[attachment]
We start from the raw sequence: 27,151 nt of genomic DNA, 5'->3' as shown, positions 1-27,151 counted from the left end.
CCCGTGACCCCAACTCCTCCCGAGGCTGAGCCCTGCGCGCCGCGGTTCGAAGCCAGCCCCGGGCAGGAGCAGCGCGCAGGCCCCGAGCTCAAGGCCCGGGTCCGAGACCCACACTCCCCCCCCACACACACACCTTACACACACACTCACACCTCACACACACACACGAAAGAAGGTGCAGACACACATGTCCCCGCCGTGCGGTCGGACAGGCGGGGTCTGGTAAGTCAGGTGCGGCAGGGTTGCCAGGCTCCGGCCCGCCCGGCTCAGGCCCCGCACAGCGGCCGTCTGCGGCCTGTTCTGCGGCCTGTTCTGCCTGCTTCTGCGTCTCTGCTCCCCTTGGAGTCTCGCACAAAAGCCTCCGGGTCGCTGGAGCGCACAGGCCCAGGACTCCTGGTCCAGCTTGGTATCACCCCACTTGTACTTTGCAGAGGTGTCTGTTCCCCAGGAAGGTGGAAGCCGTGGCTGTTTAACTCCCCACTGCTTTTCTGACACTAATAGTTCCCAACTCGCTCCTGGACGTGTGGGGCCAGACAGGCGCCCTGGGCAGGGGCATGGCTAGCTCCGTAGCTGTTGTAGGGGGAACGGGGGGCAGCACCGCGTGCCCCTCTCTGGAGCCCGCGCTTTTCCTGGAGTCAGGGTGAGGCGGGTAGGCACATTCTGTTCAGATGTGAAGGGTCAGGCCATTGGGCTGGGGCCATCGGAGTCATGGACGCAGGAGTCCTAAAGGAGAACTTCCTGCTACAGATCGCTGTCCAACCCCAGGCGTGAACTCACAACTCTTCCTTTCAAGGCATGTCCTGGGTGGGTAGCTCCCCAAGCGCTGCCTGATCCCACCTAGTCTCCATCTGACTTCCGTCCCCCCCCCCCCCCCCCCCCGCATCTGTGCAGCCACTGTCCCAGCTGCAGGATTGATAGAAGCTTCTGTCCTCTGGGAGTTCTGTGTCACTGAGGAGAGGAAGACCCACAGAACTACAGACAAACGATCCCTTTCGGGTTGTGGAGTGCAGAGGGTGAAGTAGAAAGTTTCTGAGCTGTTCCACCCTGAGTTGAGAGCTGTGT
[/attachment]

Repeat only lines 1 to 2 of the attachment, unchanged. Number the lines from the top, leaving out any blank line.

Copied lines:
We start from the raw sequence: 27,151 nt of genomic DNA, 5'->3' as shown, positions 1-27,151 counted from the left end.
CCCGTGACCCCAACTCCTCCCGAGGCTGAGCCCTGCGCGCCGCGGTTCGAAGCCAGCCCCGGGCAGGAGCAGCGCGCAGGCCCCGAGCTCAAGGCCCGGGTCCGAGACCCACACTCCCCCCCCACACACACACCTTACACACACACTCACACCTCACACACACACACGAAAGAAGGTGCAGACACACATGTCCCCGCCGTGCGGTCGGACAGGCGGGGTCTGGTAAGTCAGGTGCGGCAGGGTTGCCAGGCTCCGGCCCGCCCGGCTCAGGCCCCGCACAGCGGCCGTCTGCGGCCTGTTCTGCGGCCTGTTCTGCCTGCTTCTGCGTCTCTGCTCCCCTTGGAGTCTCGCACAAAAGCCTCCGGGTCGCTGGAGCGCACAGGCCCAGGACTCCTGGTCCAGCTTGGTATCACCCCACTTGTACTTTGCAGAGGTGTCTGTTCCCCAGGAAGGTGGAAGCCGTGGCTGTTTAACTCCCCACTGCTTTTCTGACACTAATAGTTCCCAACTCGCTCCTGGACGTGTGGGGCCAGACAGGCGCCCTGGGCAGGGGCATGGCTAGCTCCGTAGCTGTTGTAGGGGGAACGGGGGGCAGCACCGCGTGCCCCTCTCTGGAGCCCGCGCTTTTCCTGGAGTCAGGGTGAGGCGGGTAGGCACATTCTGTTCAGATGTGAAGGGTCAGGCCATTGGGCTGGGGCCATCGGAGTCATGGACGCAGGAGTCCTAAAGGAGAACTTCCTGCTACAGATCGCTGTCCAACCCCAGGCGTGAACTCACAACTCTTCCTTTCAAGGCATGTCCTGGGTGGGTAGCTCCCCAAGCGCTGCCTGATCCCACCTAGTCTCCATCTGACTTCCGTCCCCCCCCCCCCCCCCCCCCGCATCTGTGCAGCCACTGTCCCAGCTGCAGGATTGATAGAAGCTTCTGTCCTCTGGGAGTTCTGTGTCACTGAGGAGAGGAAGACCCACAGAACTACAGACAAACGATCCCTTTCGGGTTGTGGAGTGCAGAGGGTGAAGTAGAAAGTTTCTGAGCTGTTCCACCCTGAGTTGAGAGCTGTGT